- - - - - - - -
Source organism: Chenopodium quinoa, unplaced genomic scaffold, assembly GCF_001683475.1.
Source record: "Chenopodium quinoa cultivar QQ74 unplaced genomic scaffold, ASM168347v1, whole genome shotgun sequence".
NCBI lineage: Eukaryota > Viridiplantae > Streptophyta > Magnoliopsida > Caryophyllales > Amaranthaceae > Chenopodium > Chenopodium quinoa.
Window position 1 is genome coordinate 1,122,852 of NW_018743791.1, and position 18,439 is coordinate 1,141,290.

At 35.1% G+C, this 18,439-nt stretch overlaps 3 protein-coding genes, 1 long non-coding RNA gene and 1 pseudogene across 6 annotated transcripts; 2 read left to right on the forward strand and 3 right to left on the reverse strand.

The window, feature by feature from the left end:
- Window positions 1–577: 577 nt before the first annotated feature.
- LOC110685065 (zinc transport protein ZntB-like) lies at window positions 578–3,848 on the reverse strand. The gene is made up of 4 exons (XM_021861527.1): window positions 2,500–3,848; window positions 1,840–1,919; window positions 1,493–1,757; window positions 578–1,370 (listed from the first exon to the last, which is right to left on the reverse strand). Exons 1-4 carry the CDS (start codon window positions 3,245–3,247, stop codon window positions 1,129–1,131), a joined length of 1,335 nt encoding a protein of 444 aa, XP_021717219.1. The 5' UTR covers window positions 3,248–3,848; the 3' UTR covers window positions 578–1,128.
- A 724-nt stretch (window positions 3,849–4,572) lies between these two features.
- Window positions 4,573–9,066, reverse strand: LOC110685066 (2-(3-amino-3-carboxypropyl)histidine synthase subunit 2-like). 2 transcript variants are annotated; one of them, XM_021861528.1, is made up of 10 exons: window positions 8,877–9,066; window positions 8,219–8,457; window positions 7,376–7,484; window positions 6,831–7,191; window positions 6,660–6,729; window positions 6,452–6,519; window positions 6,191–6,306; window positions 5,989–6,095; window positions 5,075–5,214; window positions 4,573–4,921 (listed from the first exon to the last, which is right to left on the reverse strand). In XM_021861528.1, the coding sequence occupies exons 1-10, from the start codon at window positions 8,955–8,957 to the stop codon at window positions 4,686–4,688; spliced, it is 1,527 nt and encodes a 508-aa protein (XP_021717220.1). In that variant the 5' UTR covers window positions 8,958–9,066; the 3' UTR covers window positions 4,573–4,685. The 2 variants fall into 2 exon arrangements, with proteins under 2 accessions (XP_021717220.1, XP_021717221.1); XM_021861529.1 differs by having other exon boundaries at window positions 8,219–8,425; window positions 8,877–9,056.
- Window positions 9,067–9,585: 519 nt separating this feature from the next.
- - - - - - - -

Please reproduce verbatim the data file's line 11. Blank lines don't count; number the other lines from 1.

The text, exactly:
- Window positions 9,067–9,585: 519 nt separating this feature from the next.